Yoga is more than flexibility. Yoga is more than postures. Yoga is more than movement and breathwork. Yoga has many facets, and in the Yoga Sutras of Patanjali, an eight-limb path is delineated. By following and practicing the eight-limb path, one is illuminated with wisdom and enlightenment.
The Yamas and the Niyams are the first two limbs in Pantanjali’s eight-limb path. Asana, or the yoga postures we practice in class, is the third limb. The term for eight-limb is ashtanga, and Pantanjali is considered the first to write down what had been passed down verbally for hundreds, if not thousands, of years prior.
The importance of understanding the eight-limb path is recognizing the many aspects of yoga. We practice asana, or the postures (aka warrior 1, down dog, shoulder stand), and all the while we should also practice the other limbs. Especially those two limbs that come prior to asana, or yoga practice.
The very first limb are the yamas, or the restraints or self-regulations. There are five yamas:
- Ahimsa: Non-harming
- Satya: Truthfulness, or honesty
- Asteya: Non-stealing
- Brahmacharya: Remembering the divine
- Aparigraha: Non-greed or non-hoarding
The very first is ahimsa. Although each yama is important, the placement of non-harming, or non-violence, as first makes it perhaps the most important aspect of the eight-limb path. In essence, non-harming is kindness. Non-harming is not just of others; it is also of oneself, of all living beings, and non-harming of objects. Many yogis become vegetarian as a result of showing ahimsa. Kindness is considered the king in yoga. The next time you practice yoga and beat yourself up because you fell out of a balancing posture, practice ahimsa toward yourself.
If kindness is king, satya, or honesty, is queen. In the Yoga Sutras, it states that if you are truly honest, all you speak will come true. Being fully honest means not even telling a small white lie or seeing the truth for what it is, in life and within. Honesty with yourself is part of satya.
Asteya, or non-stealing or non-hoarding, seems simple enough as well. Most of us pay for our items, but do we steal others’ ideas? Or perhaps you steal others’ energy without even knowing. You may take showers and “steal” unnecessary water from Earth and beings who may also need it. The deeper you delve, the more you see what you may or may not be stealing.
Brahmacharya, or remembering the divine, has several meanings and can sometimes be misdefined as abstinence. Unfortunately, when dealing with an ancient language like Sanskrit, multiple meanings arise. Currently, brahmacharya is defined as traveling a path with the divine in mind or walking in awareness of the highest reality. By doing so, you attain courage and vitality.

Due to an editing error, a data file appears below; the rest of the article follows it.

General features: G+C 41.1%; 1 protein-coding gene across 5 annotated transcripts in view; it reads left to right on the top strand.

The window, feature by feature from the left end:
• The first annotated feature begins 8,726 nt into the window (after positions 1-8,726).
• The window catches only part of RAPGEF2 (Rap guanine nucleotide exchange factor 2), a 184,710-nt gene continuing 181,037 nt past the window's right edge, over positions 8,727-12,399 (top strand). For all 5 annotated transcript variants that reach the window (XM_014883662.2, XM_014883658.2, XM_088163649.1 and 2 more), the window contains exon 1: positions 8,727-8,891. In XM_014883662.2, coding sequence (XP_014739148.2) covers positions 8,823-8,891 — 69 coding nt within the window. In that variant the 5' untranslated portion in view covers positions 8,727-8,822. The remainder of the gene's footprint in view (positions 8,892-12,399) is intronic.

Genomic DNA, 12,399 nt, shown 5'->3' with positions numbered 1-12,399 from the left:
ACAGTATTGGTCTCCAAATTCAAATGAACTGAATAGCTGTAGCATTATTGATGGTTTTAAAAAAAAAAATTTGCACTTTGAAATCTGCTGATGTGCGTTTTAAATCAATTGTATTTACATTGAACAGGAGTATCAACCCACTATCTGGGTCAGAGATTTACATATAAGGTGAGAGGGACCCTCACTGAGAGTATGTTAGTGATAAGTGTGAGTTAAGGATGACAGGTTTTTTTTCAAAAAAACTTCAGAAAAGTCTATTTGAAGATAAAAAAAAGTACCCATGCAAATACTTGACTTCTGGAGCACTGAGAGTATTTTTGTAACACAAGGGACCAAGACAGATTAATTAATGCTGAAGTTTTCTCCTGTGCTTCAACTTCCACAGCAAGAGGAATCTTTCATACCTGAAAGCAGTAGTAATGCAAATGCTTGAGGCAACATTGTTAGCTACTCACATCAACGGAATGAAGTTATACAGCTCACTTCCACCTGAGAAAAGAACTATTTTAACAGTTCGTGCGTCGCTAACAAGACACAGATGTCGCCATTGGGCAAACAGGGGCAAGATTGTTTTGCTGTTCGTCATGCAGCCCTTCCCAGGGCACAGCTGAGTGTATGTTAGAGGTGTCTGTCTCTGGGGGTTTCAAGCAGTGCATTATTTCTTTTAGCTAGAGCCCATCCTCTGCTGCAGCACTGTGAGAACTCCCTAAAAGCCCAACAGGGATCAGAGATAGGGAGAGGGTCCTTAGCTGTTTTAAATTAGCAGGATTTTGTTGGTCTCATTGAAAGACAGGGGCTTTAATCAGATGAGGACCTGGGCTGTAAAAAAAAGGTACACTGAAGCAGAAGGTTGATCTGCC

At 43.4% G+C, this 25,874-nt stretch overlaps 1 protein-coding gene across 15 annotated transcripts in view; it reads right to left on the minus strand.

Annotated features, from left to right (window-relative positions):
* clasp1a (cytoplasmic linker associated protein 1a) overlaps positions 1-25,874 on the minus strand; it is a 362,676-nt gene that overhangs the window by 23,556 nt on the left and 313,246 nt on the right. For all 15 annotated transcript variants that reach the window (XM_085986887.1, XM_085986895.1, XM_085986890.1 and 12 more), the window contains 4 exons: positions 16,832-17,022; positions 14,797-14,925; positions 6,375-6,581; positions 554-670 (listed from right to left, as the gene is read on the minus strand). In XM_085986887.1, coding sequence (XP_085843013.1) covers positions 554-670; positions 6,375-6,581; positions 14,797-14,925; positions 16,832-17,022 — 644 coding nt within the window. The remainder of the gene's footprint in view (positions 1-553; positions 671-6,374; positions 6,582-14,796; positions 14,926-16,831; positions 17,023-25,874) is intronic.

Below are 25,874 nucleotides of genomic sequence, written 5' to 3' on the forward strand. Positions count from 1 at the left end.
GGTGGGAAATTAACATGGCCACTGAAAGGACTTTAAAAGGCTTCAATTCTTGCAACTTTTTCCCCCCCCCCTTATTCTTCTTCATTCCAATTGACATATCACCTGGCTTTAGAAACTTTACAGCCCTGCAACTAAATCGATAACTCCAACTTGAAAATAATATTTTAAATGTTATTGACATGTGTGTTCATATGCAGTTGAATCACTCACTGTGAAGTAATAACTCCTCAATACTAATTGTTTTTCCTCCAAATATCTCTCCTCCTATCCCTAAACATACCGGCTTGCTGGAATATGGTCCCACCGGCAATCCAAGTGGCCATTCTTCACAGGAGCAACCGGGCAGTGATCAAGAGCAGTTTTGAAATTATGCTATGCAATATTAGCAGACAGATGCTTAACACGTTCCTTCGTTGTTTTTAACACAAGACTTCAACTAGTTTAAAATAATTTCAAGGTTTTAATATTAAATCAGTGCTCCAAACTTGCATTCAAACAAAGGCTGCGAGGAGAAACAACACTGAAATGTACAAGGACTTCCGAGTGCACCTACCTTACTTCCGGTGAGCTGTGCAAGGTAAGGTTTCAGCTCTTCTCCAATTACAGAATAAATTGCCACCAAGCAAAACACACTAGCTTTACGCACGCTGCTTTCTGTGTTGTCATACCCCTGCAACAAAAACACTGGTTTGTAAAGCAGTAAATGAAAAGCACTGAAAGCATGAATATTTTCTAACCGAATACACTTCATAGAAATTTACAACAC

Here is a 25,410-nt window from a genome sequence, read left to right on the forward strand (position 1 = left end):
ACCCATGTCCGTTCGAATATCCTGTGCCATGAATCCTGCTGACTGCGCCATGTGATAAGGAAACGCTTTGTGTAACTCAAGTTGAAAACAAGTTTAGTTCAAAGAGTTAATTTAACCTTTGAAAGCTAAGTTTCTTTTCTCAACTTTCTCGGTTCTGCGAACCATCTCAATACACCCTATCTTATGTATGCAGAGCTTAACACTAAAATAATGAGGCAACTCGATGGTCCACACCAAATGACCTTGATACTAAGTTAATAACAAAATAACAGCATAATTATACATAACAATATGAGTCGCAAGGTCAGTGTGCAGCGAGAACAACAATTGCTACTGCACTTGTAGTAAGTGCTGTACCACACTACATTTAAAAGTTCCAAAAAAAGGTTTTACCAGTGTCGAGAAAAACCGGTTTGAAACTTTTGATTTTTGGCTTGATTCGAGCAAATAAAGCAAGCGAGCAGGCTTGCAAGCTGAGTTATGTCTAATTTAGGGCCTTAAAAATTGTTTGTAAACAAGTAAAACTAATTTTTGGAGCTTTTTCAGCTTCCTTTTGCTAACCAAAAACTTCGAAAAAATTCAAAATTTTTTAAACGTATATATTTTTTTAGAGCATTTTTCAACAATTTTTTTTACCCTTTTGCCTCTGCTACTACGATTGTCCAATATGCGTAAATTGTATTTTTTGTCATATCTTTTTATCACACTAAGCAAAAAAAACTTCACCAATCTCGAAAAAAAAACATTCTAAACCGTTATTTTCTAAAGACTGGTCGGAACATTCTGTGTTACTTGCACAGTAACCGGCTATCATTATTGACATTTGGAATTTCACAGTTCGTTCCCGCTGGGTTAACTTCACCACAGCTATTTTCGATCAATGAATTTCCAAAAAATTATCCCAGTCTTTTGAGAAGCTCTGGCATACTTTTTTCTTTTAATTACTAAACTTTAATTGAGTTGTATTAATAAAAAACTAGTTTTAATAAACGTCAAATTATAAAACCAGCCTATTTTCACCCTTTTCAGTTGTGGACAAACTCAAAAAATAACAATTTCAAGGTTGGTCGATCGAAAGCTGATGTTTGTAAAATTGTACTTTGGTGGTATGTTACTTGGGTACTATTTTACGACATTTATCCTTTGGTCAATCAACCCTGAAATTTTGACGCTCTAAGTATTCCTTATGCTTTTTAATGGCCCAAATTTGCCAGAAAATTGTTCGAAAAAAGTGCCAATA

The final yama is aparigraha, or non-indulgence or non-greed. This is non-attachment. Perhaps we hold on to things because we are attached to the sentiment, not the item. By holding on to an item, we are hoarding or showing attachment for the item. By letting go of things or attachments, it allows us to let go of the past and live presently in the moment.
The second limb is the niyamas, or the practices necessary for daily living. There are five niyamas:
- Saucha: Purity of body and mind
- Santosha: Contentment
- Tapas: Training of the senses or heat
- Svadhyaya: Self study, or reflection
- Ishvara Pranidhana: Letting go into one’s source
Saucha can be as literal as cleaning our bodies, teeth, tongues, eyes, nails, bowels. But saucha can also mean a clear and pure mind, clearing out the ruminations.
Contentment, or santosha, is similar to observing gratitude and savoring what is present. Practicing santosha by savoring your morning coffee, pausing to listen to the birds, or stopping to observe the gorgeous sunset cultivates contentment and boosts joy.
Tapas, or training the senses or heat, also means discipline and burning with enthusiasm. It means the desire to train, work or build. It is the fire behind the work and the enthusiasm to continue to practice.
Self-study or getting to know yourself is svadhyaya. By practicing svadhyaya, you get to understand yourself better. Meditation and journaling give us insight into ourselves. Svadhyaya also allows us to see ourselves for who we are.
Ishvara pranidhana is the belief and study that something out there is greater than us. It is the understanding that there is a higher source, surrendering to what is, and allowing a bigger picture to emerge with trust of a higher source.
The yamas and niyamas are the restraints and observances practiced throughout life. It is a basic guide on how to live in harmony with ourselves and with others.